Be Aware of Your Desk Job Discomforts

May 14, 2015

Do you often leave the office with a throbbing head or neck? Do your muscles feel fatigued for their relative lack of movement? 

You may think manual labor, sports, and other more motion-based activities bring greater risk of injury. But sitting at a desk also has physical dangers.

Your alignment while sitting at a desk affects your muscles, joints, and organs for better or worse. Poor posture choices brings discomfort now and potential health problems later. Be aware of the risks and evaluate your posture.

Cut Bad Habits

Consider these habits and see if you catch yourself:

  • Slouching
  • Hunching forward
  • Leaning on one hip
  • Clenching teeth
  • Tilting head for a long time
  • Leaning to reach computer mouse

Many of these habits occur without thought due to stress, boredom, or intense focusing. But these and other positions and movements can cause lasting problems and pain down the road.

Know the Risks

While slouching or leaning to one side may not seem dangerous, these posture choices can affect your health and wellbeing.

Take a look at some of the conditions your desk job habits can aggravate.

Neck and Shoulder Muscle Strain 

Slouching and hunching places the body at angles that cause the muscles to work hard to keep that position. When your neck and shoulder muscles have to strain to hold up your head, you may feel pain, tension, and knots in these areas.

Also, when these muscles feel strained or tense, pressure can build until it causes tension headaches. If you have trouble holding up your head, or frequently feel like leaning it against your shoulder, you may have strained neck muscles.

Back Muscle Strain

When your body slouches into a chair, your pelvis tilts and causes a lot of extra pressure on your lower back. Lower back pain can affect walking, bending, lifting, and many other movements.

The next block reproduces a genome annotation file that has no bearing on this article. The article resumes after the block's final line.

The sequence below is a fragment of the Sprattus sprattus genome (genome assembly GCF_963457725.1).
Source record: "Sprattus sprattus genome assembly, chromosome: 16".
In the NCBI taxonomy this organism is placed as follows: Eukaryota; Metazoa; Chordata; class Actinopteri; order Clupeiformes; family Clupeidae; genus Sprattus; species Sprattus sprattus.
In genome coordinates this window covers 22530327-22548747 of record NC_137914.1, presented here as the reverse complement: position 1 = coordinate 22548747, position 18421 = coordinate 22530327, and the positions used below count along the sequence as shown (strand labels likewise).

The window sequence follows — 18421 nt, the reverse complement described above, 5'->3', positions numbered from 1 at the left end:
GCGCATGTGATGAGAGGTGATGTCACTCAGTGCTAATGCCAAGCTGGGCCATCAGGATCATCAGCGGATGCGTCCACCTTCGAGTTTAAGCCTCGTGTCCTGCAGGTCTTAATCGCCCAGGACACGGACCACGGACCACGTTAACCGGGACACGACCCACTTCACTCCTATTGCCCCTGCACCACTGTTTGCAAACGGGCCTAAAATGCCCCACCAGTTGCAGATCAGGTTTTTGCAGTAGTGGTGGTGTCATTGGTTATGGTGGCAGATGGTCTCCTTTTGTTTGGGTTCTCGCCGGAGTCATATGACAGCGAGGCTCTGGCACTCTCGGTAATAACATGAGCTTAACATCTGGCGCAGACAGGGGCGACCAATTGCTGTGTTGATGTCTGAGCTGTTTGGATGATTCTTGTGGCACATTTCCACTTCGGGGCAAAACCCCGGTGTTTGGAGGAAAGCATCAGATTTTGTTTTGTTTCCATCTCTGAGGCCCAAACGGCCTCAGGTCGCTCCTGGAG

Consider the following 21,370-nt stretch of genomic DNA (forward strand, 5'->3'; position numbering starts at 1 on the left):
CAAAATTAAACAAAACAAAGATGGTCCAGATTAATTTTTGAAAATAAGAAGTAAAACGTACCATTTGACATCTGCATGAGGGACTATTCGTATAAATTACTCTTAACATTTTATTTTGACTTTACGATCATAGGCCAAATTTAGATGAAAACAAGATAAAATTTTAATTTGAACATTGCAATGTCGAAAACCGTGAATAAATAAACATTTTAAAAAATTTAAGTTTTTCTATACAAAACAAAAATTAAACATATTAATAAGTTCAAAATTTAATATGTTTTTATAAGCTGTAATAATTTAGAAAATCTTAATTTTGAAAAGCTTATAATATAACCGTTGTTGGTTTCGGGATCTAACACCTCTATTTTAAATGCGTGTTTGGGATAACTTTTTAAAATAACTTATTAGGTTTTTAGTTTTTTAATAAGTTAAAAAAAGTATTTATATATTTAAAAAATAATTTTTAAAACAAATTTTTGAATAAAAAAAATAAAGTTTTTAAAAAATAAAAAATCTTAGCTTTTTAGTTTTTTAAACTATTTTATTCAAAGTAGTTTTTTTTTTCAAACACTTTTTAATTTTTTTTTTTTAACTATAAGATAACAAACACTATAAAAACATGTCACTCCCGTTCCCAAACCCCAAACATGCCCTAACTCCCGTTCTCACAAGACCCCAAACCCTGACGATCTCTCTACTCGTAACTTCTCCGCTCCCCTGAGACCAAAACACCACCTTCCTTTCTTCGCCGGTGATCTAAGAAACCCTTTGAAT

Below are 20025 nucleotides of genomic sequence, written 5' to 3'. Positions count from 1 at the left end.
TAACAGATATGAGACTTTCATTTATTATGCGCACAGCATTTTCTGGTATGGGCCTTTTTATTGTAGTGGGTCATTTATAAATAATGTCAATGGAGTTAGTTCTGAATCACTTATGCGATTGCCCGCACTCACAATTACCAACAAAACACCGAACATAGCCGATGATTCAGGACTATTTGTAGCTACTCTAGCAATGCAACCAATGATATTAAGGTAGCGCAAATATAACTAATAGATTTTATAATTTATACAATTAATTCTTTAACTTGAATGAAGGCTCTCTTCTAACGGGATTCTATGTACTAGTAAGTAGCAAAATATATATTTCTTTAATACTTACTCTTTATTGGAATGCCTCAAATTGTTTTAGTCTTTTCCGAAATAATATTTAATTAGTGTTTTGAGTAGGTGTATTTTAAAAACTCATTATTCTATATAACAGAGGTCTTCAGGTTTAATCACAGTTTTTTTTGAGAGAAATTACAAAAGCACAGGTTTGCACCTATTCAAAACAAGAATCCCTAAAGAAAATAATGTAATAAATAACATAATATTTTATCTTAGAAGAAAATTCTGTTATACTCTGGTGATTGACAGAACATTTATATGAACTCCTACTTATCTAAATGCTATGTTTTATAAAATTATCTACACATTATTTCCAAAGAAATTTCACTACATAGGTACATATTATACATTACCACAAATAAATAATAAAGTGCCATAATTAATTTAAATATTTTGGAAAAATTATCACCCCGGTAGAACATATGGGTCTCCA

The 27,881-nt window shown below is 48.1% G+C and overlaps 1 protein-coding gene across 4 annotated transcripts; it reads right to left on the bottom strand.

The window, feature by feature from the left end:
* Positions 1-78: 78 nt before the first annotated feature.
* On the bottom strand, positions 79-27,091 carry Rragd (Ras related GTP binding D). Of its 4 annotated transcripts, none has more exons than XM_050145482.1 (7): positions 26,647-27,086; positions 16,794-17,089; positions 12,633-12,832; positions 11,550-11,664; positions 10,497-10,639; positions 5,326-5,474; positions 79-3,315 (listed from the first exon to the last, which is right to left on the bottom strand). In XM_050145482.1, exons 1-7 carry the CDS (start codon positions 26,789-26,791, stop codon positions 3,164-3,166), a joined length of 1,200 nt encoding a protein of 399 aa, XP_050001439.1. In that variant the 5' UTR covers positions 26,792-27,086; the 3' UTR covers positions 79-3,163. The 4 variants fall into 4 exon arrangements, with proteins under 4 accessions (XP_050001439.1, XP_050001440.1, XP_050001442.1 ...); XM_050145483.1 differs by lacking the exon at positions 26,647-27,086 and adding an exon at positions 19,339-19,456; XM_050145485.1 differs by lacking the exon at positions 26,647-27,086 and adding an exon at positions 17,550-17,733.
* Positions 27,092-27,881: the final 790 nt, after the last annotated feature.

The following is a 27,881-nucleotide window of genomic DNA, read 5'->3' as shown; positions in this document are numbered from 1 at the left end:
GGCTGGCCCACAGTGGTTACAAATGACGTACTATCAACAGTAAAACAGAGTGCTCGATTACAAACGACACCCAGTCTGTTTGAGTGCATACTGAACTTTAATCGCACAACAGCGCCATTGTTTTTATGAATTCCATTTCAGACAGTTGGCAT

Carpal Tunnel Syndrome (RSI)

If you’ve heard of terms like “Blackberry thumb” or “tennis elbow” you’ve heard of Repetitive Strain Injuries (RSI). Typing pulls and twists at your wrists. When strained, carpal tunnel syndrome can bring fatigue, numbness, and shooting pains in the arm.

Knee Problems

If you sit for long periods of time your knees may feel stiff and sore when you’re on your feet. And if your office furniture does not promote good posture, your knees may protest all the more. 


If you exhibit poor posture at work, you may find your arthritis acting up more, resulting in increased stiffness and pain in your joints.


Extra pain in your joints may indicate inflammation. When strained, sacs of fluid near your joints can flare with pain. Common locations include your shoulder, hip, elbow, and knee. This condition is sometimes recurrent, so rest and proper care is important to promote healing.

Heart and Lung Issues

When your spine twists or bends, it affects the position of your ribcage, which in turn puts pressure on the heart and lungs. Over time, this can lead to restricted blood flow, and it may raise your blood pressure.


If you clench your jaw when stressed or focus, increased tension in the jaw can cause pain and strain. An out-of-place jaw can pinch nerves connecting to other areas such as the ear, neck, and back. TMJ may also be the culprit for pounding headaches at the end of the day.

Extra Care Now, Less Pain Later

Whether minor or severe, the discomforts from desk jobs can affect your productivity at work and at home. Next time you’re in the office—or even at home—evaluate how you sit. A few simple adjustments could save you from pain and problems in the future. If you have difficulty maintaining good posture, ask your local chiropractor for advice and help.